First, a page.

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To Be a Better Negotiator, Talk to Your Colleagues Like You Talk to Your Kids

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As kids, we’re taught the fundamentals of dealmaking: Listen, understand the other person’s point of view, be willing to compromise. The rules don’t change. But when those lessons aren’t properly absorbed in childhood—or when stress strips away our higher-level reasoning—even C-suite discussions can devolve into unproductive standoffs.

Fortunately, the same tactics that parents and preschool teachers use when brokering bitter playtime fights can be successfully applied to negotiations between adults. For an edge in your next challenging negotiation, don’t think like a child—think like an adult talking to a child.

Heads I win, tails you lose

“It would be hard for me to think of anything you could learn in childhood through negotiation that wouldn’t transfer to adulthood,” said William Ury, author of Getting to Yes and co-founder of the Harvard Program on Negotiation.

In 2012, Google embarked on a five-year, multi-million dollar effort to identify the traits of a productive working team. It found exactly one constant among the divergent groups they studied: The most effective teams had high levels of “psychological safety,” which means that members felt mutual respect, trust, and comfort voicing their opinions, the New York Times reported. Essentially, teams are most productive when everybody plays nice.

In practical terms, that means being able to see past your own objectives long enough to understand what the other party wants, why they want it, and why it’s important to them. The problems behind kids’ immature conflicts—lack of empathy, and an all-or-nothing style of thinking—can stymie adult negotiations too.

“People who know how to manage conflicts well, whether [they are] preschool teachers or mediators, are able to hear what is going on with that child or adult: that their needs aren’t being met,” said Lisa Maxwell, director of the Training Institute at the National Conflict Resolution Center in San Diego.

Listening ears

One illuminating training video for preschool teachers shows a complicated property dispute involving three small girls, a baby blanket, and a stick. While the onscreen teacher navigates an increasingly messy conflict (the Trans-Pacific Partnership could be more easily summarized), the title cards note conflict resolution strategies that could easily be imported into business situations:

  • Gather information
  • Acknowledge parties’ feelings throughout the interaction
  • Use language all parties understand
  • Arrive at a mutually acceptable solution.

Children can’t fully grasp the concept of empathy until the age of six or seven. The methods above are used to help bend maturing brains toward empathy, but they can also be subtly employed in the context of a contentious negotiation. The goal, said Carol Gross, a preschool teacher coach at New York’s Bank Street College, is “to expand the set of possibilities that they see as a solution, beyond ‘give me what I want or you don’t get what you want.’”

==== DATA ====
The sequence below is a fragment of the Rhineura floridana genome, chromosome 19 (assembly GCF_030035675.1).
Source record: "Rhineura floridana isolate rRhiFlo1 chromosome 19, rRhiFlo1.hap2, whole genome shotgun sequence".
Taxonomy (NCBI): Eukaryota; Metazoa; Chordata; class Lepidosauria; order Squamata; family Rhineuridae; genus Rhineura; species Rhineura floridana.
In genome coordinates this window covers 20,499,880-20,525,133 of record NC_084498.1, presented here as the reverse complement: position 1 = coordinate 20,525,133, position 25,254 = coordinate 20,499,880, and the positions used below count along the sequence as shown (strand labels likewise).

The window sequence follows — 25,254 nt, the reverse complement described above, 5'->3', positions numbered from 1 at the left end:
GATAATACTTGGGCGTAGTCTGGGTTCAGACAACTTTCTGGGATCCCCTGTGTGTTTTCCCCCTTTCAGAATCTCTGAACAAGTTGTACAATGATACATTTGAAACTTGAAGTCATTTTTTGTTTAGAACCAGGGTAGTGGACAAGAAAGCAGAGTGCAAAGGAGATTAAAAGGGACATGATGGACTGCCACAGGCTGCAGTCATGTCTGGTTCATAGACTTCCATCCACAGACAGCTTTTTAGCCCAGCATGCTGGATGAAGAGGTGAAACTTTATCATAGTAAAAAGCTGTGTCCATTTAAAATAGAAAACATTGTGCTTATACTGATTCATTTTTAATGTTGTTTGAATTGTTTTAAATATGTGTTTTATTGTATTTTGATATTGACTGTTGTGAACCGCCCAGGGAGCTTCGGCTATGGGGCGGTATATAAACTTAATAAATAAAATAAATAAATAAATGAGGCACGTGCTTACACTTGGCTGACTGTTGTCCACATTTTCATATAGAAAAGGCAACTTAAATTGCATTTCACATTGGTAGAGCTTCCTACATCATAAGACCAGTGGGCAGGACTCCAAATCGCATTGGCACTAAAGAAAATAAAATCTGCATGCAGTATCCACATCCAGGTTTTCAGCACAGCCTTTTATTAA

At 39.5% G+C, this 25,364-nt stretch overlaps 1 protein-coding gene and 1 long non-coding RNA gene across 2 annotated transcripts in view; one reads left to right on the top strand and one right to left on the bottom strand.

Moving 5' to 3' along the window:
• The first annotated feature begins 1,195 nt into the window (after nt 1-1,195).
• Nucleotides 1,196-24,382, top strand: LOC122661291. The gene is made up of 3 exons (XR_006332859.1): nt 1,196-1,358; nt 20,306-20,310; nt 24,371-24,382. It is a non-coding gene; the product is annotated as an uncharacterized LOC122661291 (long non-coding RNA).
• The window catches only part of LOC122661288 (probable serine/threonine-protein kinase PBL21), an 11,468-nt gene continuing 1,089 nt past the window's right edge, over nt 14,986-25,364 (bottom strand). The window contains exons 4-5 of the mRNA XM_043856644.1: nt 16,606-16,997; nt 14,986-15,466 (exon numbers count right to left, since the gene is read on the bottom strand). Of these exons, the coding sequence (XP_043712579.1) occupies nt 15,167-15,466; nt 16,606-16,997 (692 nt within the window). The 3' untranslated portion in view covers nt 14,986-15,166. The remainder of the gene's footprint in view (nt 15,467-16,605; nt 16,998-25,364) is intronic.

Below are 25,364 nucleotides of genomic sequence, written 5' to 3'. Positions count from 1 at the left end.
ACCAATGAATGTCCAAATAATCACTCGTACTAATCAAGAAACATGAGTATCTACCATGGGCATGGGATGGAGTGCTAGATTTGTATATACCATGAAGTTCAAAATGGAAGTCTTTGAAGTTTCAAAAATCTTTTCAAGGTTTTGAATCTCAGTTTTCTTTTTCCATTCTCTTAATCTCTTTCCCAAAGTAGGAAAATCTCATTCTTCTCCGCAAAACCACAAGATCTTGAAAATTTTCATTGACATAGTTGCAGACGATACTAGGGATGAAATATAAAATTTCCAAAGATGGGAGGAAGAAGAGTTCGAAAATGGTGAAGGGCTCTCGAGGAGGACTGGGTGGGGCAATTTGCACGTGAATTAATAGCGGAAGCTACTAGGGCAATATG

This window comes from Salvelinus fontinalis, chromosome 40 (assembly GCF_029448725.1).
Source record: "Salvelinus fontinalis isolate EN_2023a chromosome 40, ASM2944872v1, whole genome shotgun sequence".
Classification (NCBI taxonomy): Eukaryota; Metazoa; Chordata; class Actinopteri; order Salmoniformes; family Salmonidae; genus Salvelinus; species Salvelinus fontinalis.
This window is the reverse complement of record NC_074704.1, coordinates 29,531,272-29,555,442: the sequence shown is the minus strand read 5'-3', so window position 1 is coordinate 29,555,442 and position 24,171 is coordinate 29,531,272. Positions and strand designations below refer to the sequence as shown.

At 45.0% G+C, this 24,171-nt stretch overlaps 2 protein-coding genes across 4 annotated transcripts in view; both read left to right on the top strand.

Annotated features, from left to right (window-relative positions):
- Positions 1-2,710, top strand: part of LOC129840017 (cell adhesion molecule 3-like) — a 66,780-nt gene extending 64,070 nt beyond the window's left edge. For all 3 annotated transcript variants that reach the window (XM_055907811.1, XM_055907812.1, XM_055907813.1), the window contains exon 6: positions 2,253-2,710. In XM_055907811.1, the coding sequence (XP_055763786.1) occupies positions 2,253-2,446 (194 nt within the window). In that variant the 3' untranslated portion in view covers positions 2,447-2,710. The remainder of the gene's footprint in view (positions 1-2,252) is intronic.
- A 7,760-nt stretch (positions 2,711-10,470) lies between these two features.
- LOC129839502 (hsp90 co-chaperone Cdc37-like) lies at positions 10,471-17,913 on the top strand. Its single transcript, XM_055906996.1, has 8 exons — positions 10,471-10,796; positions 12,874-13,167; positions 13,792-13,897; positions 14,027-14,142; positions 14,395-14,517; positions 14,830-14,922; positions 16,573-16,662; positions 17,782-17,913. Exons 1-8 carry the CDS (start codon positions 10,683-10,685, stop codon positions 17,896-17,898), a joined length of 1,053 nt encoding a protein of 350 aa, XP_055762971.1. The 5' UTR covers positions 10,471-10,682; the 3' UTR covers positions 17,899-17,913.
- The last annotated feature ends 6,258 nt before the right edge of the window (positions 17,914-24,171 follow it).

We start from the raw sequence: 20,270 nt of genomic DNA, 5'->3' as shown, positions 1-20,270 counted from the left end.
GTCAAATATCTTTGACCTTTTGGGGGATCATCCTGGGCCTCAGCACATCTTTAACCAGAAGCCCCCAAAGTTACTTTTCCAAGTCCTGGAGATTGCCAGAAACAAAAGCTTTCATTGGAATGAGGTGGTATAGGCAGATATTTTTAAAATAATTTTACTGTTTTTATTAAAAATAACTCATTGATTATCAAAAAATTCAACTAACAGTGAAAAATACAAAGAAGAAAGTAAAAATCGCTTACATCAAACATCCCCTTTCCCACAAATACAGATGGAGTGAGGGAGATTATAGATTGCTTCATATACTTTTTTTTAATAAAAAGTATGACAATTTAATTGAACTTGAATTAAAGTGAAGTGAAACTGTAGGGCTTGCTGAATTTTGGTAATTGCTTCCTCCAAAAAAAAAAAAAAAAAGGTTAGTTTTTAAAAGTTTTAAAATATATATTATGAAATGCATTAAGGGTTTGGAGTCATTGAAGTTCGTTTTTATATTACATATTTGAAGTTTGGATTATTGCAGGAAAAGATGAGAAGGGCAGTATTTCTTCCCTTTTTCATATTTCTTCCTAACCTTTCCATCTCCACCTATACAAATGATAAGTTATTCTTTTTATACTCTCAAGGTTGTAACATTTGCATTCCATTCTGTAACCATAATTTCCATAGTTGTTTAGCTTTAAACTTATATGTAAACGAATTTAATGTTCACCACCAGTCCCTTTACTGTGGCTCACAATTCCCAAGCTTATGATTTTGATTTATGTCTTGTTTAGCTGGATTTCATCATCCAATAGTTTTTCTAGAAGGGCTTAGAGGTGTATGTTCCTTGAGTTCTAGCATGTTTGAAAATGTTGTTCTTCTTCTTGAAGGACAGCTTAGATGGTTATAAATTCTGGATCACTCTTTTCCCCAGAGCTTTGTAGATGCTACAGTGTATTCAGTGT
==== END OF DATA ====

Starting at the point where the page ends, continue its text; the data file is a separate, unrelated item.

“It’s not rocket science”

In 2010, a team of researchers observed 67 families to study conflict resolution within and across generations. They found, not surprisingly, that conflicts between parents and children tended to have a win-lose outcome: parents pulled rank. Standoffs were more likely between siblings and spouses, where the power dynamic was more equal.

But they also found that negotiations between adults and children were in some ways more productive than those between adults. With their children, parents spent more time working on productive, future-oriented solutions (“How can we work this out?”). With their spouses, they often engaged in the kind of oppositional behavior that solves nothing (“Seriously? You think that’s a good idea?”).

“It makes some sense,” said lead author Holly Recchia, an assistant professor of education at Concordia University. “Parents are socialization agents, so they’re being more constructive with their kids than with their partners.”

In other words, when dealing with children, adults know it’s their responsibility to set a good example. When dealing with another adult, all of that can be forgotten. The difference between stalemate and successful resolution can be remembering that each party has a duty to find a mutually acceptable solution rendered in respectful terms.

“It’s communication and empathy, which are things we learn as children or don’t learn as children,” Ury said. “It’s not rocket science.”

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